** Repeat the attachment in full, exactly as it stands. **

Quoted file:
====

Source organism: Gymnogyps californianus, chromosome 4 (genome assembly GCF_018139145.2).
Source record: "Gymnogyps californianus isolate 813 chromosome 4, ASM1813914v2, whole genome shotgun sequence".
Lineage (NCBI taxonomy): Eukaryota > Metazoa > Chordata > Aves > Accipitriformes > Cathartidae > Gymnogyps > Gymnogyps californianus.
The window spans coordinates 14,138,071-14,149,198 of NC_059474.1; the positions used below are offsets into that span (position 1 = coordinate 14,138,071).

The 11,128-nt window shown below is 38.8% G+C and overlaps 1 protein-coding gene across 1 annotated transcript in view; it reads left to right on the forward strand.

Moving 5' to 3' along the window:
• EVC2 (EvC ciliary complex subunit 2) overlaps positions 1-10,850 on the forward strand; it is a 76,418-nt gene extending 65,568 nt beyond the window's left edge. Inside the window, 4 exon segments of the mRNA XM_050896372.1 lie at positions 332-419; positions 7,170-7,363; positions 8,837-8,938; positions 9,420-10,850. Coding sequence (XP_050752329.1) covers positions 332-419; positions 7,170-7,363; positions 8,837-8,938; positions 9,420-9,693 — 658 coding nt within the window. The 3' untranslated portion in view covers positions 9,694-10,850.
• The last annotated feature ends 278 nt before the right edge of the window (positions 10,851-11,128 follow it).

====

Source organism: Gymnogyps californianus, chromosome 4 (genome assembly GCF_018139145.2).
Source record: "Gymnogyps californianus isolate 813 chromosome 4, ASM1813914v2, whole genome shotgun sequence".
Lineage (NCBI taxonomy): Eukaryota > Metazoa > Chordata > Aves > Accipitriformes > Cathartidae > Gymnogyps > Gymnogyps californianus.
The window spans coordinates 14,138,071-14,149,198 of NC_059474.1; the positions used below are offsets into that span (position 1 = coordinate 14,138,071).

The 11,128-nt window shown below is 38.8% G+C and overlaps 1 protein-coding gene across 1 annotated transcript in view; it reads left to right on the forward strand.

Moving 5' to 3' along the window:
• EVC2 (EvC ciliary complex subunit 2) overlaps positions 1-10,850 on the forward strand; it is a 76,418-nt gene extending 65,568 nt beyond the window's left edge. Inside the window, 4 exon segments of the mRNA XM_050896372.1 lie at positions 332-419; positions 7,170-7,363; positions 8,837-8,938; positions 9,420-10,850. Coding sequence (XP_050752329.1) covers positions 332-419; positions 7,170-7,363; positions 8,837-8,938; positions 9,420-9,693 — 658 coding nt within the window. The 3' untranslated portion in view covers positions 9,694-10,850.
• The last annotated feature ends 278 nt before the right edge of the window (positions 10,851-11,128 follow it).